HOW YOUR SMARTPHONE COULD GET YOU FIRED
‘Digital content is dangerous content.’ That is the take-home message you’ll find in social media legal expert Emma Sadleir and medical doctor Lizzie Harrison’s book, Selfies, Sexts and Smartphones: A Teenager’s Online
Survival Guide. Yes, we know, the book is aimed at teenagers. But even if you’re not spending your time taking duck-lipped selfies or living your life one Instagram story at a time, admit it: you’re probably just as attached to your smartphone as any teenager.
You’re probably thinking, ‘Well, this still doesn’t apply to me; I would never post something controversial or inappropriate on Facebook, and I’m not even on Twitter.’ But even seemingly harmless activities like posting or ‘liking’ an article on Facebook, or taking photos on your phone can have repercussions in the long run.
And what you may not realise is that WhatsApp is also a social media platform – anything you send, or that’s sent to you, can get you into trouble.
‘Screenshots get everyone into trouble,’ writes Emma. ‘In fact, just about every case that lands up on our desks is there because of a screenshot.’
In one case, Emma was approached by a girl in matric who was expelled just days before her final exams. Her crime? Sending a WhatsApp to friends.
‘Her “friend” had taken a screenshot of an inappropriate comment this girl had made to her on WhatsApp, then posted it on the class WhatsApp group. There was nothing we could do to help her. Once the content exists digitally, it can come back to bite you.’
Even if you don’t send anyone the content on your phone, it can be used against you. According to stats by KeyPoint Intelligence, about 1,2 trillion pics were taken globally last year – and 85% of them were taken on phones.
Remember when those nude pictures of Jennifer Lawrence were leaked online? Well, did you know that she’d never sent them to anyone? She’d taken a few nude selfies with her phone and deleted them moments later. Harmless right? Nope.
‘Unfortunately for J-Law, even though some of those photos had existed only on her phone for a matter of seconds before she “deleted” them, they had already been backed up to her iCloud,’ writes Emma. ‘This meant that when her iCloud was hacked, the hackers were able to access all of those nudes and distribute them far and wide… It wasn’t sending or posting the pics that caught her – it was simply the fact that they existed in a digital format!’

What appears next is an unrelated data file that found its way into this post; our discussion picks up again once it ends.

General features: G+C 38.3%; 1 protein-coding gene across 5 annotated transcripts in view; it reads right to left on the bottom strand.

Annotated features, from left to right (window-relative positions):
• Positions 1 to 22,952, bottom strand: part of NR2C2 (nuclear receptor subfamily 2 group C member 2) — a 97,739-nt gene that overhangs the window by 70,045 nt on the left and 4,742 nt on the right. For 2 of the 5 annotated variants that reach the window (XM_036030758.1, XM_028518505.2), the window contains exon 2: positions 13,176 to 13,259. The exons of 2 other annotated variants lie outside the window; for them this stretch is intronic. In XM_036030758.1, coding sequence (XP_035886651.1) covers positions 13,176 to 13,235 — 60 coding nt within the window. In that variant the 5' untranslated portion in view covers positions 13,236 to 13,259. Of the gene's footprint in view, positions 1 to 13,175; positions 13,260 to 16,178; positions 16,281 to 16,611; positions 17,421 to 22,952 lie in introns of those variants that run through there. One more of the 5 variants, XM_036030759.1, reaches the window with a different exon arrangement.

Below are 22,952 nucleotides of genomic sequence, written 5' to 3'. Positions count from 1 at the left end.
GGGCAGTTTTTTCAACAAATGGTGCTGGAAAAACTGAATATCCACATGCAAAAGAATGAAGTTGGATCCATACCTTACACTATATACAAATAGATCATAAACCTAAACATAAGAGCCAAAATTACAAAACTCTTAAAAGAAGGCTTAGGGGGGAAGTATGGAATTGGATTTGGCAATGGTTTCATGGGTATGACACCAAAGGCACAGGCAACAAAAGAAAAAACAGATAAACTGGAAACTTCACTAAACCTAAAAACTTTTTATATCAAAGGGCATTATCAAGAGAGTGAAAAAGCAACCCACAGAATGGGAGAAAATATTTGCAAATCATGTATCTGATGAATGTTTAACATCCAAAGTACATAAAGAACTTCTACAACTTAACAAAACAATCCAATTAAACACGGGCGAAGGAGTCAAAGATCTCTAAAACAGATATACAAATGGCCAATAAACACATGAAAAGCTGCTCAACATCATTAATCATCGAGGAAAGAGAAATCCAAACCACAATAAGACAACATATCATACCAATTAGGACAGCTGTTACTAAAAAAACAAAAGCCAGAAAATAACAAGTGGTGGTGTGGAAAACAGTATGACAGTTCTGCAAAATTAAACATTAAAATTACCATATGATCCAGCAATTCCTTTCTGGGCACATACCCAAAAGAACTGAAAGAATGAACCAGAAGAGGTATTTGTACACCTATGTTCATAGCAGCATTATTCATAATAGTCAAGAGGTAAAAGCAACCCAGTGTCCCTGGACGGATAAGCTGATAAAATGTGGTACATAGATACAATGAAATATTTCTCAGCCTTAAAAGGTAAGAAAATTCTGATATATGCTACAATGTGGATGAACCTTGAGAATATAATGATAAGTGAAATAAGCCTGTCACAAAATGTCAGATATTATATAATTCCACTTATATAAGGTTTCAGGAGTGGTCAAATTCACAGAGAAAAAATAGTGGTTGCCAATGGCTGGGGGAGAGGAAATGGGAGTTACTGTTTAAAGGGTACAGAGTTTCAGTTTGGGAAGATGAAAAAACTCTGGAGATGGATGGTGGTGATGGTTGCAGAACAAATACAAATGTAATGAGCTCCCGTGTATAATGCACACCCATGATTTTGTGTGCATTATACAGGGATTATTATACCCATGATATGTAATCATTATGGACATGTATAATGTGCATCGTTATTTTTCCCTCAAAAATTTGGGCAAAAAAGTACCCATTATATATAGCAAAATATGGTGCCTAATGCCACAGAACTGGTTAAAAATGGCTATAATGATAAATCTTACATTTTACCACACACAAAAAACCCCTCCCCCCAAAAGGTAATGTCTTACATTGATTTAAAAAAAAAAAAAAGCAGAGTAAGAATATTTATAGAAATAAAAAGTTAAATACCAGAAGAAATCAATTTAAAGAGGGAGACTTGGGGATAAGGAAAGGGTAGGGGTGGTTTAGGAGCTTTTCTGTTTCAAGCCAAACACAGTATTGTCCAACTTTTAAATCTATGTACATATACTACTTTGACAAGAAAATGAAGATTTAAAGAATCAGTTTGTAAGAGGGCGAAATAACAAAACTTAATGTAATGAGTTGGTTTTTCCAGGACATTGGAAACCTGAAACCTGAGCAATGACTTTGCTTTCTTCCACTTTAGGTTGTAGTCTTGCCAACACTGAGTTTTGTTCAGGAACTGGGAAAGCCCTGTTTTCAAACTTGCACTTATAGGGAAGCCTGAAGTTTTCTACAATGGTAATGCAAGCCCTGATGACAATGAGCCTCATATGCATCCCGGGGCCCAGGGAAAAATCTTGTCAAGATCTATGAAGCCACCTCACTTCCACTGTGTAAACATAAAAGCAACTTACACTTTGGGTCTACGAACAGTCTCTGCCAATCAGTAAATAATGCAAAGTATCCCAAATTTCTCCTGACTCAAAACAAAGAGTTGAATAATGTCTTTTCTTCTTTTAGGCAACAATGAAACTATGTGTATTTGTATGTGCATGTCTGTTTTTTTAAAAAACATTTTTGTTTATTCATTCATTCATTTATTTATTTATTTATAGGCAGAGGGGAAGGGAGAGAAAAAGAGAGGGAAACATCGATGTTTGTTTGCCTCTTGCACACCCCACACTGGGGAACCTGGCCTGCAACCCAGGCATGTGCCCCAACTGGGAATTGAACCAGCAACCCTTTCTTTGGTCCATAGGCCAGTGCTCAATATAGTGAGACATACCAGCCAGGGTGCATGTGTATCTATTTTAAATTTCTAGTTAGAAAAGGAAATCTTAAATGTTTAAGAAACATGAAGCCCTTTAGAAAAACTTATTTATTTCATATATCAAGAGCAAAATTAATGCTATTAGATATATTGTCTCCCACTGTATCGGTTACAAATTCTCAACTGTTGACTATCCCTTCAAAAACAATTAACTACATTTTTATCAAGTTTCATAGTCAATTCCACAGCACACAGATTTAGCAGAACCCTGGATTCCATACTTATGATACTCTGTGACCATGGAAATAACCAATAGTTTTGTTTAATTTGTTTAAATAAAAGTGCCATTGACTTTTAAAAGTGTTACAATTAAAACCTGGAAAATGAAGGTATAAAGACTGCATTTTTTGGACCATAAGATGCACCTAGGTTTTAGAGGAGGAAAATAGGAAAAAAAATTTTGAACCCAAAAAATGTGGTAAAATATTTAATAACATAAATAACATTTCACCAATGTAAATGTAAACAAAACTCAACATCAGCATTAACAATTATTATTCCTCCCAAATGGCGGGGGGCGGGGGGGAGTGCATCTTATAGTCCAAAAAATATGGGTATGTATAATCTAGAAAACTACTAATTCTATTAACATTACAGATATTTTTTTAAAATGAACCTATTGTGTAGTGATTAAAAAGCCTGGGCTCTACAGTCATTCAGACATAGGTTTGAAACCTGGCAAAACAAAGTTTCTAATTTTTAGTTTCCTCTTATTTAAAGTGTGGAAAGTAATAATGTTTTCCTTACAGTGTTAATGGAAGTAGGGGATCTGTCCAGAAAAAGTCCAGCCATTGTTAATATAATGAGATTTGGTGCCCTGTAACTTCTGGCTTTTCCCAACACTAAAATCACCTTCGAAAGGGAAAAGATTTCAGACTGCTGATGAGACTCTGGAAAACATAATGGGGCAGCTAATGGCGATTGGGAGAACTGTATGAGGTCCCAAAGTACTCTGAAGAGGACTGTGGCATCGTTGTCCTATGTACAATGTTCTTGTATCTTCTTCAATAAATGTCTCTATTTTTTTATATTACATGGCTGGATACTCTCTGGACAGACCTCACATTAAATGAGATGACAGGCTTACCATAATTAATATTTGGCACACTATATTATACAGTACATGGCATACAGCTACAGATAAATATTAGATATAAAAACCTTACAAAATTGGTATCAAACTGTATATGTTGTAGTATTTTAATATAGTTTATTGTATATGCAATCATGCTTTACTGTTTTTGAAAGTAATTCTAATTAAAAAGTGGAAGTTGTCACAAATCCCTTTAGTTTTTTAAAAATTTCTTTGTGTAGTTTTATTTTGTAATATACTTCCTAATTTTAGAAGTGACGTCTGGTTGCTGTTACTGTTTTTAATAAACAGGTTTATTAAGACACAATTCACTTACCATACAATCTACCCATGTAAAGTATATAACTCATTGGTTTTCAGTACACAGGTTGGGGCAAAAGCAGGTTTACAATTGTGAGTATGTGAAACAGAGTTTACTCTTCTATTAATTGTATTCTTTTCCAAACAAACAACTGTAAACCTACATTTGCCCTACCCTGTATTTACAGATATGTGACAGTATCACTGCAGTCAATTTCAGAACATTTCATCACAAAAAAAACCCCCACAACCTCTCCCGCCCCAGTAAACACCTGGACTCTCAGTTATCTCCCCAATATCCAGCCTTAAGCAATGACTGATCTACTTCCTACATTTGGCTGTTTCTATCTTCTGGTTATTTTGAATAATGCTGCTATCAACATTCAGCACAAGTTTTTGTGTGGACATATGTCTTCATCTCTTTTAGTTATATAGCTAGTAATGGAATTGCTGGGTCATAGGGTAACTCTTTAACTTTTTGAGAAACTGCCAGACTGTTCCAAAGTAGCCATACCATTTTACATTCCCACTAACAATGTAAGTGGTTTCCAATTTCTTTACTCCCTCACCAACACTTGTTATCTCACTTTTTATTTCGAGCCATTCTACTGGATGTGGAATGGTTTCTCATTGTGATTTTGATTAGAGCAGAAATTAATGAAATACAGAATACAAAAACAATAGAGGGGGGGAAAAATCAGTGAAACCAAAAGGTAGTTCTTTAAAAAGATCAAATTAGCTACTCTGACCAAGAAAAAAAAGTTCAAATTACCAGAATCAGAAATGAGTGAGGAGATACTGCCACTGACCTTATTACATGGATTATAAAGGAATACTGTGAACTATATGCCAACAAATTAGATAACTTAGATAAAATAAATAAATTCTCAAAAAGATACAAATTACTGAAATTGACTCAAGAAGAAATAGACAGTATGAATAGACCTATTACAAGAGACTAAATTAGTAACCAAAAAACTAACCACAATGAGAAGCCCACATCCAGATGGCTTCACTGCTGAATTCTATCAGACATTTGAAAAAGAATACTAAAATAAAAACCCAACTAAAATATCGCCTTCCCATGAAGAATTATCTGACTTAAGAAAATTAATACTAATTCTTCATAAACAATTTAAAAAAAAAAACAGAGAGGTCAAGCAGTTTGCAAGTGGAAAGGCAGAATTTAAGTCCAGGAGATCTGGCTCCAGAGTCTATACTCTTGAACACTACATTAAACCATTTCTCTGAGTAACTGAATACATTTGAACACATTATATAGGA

While we’re on the topic of sexy pics, did you know that your under-18 daughter could get into legal trouble for sending nude selfies to her boyfriend? She’s essentially creating and distributing child pornography – even though the photos are of herself. ‘Creating and distributing child pornography are two of the most serious offences, and children all over the world are being charged with them,’ writes Emma.
And if your daughter’s boyfriend forwards that picture to a friend (besides the fact that he’s violating her privacy), he’s also guilty of distributing child pornography, as is his friend for having it in his possession. Or maybe your teenage son shows his friend a pornographic picture on his phone – if that friend is a minor, your son is committing a crime. ‘You can be arrested and prosecuted for this crime from the age of 14, maybe even younger,’ says Emma.
Anything you ‘publish’ can come back to haunt you. ‘Scarily, in the eyes of the law, the stuff you quickfire post or message is considered to be exactly the same as something that is published in a newspaper, magazine or book, because all of these platforms are public and permanent,’ writes Emma.
‘Sadly, the news gets even worse, because… WhatsApp is also
What you may not realise is that WhatsApp is also a social media platform – anything you send, or that’s sent to you, can get you into trouble.